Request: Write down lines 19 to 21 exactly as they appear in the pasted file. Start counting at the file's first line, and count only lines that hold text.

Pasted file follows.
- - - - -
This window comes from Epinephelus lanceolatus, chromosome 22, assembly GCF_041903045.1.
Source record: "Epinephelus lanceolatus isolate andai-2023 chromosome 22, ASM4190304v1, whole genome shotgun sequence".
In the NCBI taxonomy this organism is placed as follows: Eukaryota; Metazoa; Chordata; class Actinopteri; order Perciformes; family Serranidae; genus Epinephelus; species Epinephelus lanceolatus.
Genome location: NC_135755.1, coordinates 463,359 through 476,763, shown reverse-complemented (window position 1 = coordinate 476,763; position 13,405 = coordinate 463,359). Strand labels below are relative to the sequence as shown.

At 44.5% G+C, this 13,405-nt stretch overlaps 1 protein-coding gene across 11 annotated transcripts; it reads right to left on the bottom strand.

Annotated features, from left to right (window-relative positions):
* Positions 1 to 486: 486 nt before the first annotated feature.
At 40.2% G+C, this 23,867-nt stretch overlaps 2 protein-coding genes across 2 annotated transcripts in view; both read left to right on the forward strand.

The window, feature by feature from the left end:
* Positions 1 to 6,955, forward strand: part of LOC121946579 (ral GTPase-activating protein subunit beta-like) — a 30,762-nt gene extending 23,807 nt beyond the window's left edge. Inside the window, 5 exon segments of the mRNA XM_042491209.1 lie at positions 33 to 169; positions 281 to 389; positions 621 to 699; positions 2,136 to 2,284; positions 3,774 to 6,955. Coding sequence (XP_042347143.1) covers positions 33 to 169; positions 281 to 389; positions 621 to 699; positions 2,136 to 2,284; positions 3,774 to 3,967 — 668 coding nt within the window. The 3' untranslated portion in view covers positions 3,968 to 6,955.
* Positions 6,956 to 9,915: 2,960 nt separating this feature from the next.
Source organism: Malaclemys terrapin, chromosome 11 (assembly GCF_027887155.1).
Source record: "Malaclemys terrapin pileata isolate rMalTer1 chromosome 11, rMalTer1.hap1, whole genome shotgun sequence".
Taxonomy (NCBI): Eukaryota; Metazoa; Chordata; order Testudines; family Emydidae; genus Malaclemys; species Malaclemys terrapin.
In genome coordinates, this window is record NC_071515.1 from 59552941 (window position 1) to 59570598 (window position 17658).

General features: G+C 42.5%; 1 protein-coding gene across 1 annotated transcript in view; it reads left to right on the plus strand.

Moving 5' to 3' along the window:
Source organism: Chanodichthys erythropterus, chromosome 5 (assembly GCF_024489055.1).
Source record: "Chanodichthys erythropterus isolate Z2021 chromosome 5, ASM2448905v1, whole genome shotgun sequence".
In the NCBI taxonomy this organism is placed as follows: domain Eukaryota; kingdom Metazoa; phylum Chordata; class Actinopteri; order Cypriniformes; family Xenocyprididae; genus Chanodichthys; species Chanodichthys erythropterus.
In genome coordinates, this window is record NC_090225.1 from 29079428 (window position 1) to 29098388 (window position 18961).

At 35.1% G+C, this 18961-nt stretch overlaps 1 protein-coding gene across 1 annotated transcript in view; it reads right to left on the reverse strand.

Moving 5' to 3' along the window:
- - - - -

Source record: "Chanodichthys erythropterus isolate Z2021 chromosome 5, ASM2448905v1, whole genome shotgun sequence".
In the NCBI taxonomy this organism is placed as follows: domain Eukaryota; kingdom Metazoa; phylum Chordata; class Actinopteri; order Cypriniformes; family Xenocyprididae; genus Chanodichthys; species Chanodichthys erythropterus.
In genome coordinates, this window is record NC_090225.1 from 29079428 (window position 1) to 29098388 (window position 18961).